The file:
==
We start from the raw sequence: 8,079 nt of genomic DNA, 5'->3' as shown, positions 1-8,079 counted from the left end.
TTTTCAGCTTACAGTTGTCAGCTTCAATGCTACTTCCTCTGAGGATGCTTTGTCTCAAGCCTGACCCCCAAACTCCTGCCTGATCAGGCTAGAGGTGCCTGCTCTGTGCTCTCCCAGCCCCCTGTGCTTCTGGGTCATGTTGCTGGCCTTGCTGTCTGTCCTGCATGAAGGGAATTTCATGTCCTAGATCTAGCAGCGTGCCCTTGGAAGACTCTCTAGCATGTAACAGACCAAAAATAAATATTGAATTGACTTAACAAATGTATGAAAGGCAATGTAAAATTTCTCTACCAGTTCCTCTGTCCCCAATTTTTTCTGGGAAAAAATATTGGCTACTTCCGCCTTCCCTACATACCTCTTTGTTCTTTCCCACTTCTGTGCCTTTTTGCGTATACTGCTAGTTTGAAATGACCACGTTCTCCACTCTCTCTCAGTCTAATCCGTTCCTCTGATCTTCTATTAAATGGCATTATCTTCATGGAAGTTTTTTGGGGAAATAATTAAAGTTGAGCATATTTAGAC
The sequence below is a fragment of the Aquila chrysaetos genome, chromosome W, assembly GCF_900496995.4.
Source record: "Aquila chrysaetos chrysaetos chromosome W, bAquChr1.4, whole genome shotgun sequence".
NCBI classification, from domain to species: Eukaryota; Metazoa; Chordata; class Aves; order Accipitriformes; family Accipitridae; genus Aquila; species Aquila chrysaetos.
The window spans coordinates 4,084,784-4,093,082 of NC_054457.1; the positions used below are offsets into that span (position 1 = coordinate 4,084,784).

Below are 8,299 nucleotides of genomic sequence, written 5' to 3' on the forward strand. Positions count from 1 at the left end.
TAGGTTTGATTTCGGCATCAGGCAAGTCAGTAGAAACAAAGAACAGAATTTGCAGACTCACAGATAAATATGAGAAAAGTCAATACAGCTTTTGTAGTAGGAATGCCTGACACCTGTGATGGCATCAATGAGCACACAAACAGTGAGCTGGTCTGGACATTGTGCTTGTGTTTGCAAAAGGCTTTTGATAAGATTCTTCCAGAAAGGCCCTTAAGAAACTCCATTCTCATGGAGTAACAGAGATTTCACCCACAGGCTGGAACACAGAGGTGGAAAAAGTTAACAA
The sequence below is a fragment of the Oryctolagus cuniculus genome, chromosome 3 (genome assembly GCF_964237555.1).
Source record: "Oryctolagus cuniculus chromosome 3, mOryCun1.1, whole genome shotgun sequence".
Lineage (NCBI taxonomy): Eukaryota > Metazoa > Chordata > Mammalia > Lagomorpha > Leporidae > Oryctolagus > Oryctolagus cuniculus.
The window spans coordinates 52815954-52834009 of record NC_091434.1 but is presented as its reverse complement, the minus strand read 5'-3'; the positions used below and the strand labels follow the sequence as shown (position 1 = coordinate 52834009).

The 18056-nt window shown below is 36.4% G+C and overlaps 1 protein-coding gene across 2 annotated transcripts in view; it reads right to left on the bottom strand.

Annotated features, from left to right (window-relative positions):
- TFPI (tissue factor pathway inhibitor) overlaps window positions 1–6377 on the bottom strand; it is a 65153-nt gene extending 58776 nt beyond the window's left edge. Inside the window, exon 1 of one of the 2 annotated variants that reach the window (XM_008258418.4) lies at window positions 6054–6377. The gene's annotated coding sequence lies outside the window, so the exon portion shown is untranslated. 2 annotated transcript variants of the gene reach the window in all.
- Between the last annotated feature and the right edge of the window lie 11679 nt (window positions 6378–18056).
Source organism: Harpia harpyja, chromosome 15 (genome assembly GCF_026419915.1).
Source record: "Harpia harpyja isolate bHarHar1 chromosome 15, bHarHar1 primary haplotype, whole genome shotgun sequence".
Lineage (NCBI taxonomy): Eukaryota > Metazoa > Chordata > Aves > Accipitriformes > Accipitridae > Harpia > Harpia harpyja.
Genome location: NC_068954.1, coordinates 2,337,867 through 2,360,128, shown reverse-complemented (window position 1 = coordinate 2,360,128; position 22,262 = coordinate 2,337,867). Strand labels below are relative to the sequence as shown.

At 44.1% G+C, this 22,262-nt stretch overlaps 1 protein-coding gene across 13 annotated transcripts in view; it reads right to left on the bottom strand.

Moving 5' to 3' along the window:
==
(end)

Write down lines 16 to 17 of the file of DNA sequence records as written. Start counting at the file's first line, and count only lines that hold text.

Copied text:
- Between the last annotated feature and the right edge of the window lie 11679 nt (window positions 6378–18056).
Source organism: Harpia harpyja, chromosome 15 (genome assembly GCF_026419915.1).